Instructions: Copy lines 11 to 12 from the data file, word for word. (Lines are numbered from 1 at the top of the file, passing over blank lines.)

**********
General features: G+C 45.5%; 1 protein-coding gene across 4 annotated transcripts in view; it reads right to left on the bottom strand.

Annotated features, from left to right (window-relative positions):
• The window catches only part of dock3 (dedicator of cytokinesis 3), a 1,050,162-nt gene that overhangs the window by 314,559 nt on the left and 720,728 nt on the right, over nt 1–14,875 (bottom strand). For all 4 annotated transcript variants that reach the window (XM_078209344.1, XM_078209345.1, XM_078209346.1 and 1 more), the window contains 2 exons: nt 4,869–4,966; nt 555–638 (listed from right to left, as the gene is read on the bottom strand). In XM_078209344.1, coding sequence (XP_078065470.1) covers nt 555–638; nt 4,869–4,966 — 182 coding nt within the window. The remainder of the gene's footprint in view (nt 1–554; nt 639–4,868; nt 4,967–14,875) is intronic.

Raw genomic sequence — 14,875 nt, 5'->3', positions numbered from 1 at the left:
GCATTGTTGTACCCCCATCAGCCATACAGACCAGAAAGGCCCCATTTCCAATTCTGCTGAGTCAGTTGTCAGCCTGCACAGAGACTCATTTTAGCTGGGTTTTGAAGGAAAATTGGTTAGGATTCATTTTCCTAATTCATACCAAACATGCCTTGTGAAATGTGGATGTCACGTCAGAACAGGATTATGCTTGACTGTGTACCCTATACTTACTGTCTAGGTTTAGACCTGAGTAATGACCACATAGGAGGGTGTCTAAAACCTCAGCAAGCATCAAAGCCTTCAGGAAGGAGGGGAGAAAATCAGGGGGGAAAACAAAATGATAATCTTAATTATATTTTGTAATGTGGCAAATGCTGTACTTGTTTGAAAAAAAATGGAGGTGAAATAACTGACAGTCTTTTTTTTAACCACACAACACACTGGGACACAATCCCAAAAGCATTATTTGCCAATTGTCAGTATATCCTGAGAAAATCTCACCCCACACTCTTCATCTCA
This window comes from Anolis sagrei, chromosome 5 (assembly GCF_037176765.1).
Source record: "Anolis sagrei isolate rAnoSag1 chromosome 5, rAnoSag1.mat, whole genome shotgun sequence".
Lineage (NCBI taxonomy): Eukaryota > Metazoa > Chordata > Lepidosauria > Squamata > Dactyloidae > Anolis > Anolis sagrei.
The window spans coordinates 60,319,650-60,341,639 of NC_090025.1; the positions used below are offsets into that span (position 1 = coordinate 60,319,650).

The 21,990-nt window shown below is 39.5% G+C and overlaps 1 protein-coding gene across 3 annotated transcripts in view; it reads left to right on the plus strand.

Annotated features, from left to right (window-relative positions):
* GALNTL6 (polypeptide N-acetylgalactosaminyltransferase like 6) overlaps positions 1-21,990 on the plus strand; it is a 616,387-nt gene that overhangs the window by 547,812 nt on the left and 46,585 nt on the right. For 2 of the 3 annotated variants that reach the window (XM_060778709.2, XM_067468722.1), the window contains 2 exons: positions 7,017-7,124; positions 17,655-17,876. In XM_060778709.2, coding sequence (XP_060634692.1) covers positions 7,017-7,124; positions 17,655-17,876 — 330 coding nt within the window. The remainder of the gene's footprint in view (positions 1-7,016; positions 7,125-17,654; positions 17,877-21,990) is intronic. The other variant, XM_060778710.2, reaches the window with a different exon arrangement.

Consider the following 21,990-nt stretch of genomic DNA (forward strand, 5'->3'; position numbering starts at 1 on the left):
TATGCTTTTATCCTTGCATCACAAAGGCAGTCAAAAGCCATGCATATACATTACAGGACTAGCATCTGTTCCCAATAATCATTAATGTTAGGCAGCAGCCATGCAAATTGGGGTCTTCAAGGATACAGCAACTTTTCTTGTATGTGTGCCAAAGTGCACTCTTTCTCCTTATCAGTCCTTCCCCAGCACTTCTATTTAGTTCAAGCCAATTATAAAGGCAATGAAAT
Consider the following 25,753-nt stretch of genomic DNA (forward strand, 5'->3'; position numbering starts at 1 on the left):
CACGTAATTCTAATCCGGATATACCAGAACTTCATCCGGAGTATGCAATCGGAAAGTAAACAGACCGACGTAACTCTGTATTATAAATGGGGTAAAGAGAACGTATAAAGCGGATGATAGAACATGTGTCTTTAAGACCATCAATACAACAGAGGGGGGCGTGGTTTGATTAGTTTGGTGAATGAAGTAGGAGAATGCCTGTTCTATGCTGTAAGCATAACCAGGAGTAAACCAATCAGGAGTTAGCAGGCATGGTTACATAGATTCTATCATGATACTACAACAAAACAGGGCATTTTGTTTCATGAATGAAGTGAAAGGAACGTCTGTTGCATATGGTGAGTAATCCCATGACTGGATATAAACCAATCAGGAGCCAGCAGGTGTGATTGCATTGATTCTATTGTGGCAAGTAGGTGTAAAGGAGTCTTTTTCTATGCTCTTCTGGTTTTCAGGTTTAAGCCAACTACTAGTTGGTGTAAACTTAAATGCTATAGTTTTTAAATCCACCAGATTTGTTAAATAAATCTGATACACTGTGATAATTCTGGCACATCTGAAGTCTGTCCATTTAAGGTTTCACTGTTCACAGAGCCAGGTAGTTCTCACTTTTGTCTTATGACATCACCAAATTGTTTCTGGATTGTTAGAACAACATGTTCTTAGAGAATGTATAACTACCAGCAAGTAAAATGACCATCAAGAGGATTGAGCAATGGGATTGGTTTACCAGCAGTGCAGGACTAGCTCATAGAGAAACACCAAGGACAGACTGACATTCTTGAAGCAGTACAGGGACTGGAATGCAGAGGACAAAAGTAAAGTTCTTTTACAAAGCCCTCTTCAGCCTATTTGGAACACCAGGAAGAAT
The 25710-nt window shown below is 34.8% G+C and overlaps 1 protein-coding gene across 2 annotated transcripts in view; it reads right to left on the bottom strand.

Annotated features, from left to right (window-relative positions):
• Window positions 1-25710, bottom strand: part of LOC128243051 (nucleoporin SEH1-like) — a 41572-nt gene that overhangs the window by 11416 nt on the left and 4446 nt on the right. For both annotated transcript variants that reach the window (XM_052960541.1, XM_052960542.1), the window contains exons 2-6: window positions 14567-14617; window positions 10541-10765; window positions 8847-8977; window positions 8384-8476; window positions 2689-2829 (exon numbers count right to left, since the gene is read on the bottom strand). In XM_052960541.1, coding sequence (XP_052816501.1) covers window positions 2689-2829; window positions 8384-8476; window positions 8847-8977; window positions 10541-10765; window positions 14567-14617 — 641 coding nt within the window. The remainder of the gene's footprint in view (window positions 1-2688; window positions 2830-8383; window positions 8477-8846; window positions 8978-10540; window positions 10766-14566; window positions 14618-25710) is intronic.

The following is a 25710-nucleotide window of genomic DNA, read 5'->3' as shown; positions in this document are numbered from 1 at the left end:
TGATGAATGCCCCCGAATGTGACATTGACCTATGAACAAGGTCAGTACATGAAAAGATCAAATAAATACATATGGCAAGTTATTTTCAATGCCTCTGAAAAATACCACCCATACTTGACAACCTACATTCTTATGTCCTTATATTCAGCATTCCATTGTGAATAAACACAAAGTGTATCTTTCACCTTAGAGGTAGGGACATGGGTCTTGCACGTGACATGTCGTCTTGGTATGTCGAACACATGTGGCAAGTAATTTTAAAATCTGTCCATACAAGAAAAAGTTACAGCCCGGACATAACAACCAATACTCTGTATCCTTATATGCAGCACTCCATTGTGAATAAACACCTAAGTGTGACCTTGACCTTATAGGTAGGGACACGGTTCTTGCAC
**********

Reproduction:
Annotated features, from left to right (window-relative positions):
* GALNTL6 (polypeptide N-acetylgalactosaminyltransferase like 6) overlaps positions 1-21,990 on the plus strand; it is a 616,387-nt gene that overhangs the window by 547,812 nt on the left and 46,585 nt on the right. For 2 of the 3 annotated variants that reach the window (XM_060778709.2, XM_067468722.1), the window contains 2 exons: positions 7,017-7,124; positions 17,655-17,876. In XM_060778709.2, coding sequence (XP_060634692.1) covers positions 7,017-7,124; positions 17,655-17,876 — 330 coding nt within the window. The remainder of the gene's footprint in view (positions 1-7,016; positions 7,125-17,654; positions 17,877-21,990) is intronic. The other variant, XM_060778710.2, reaches the window with a different exon arrangement.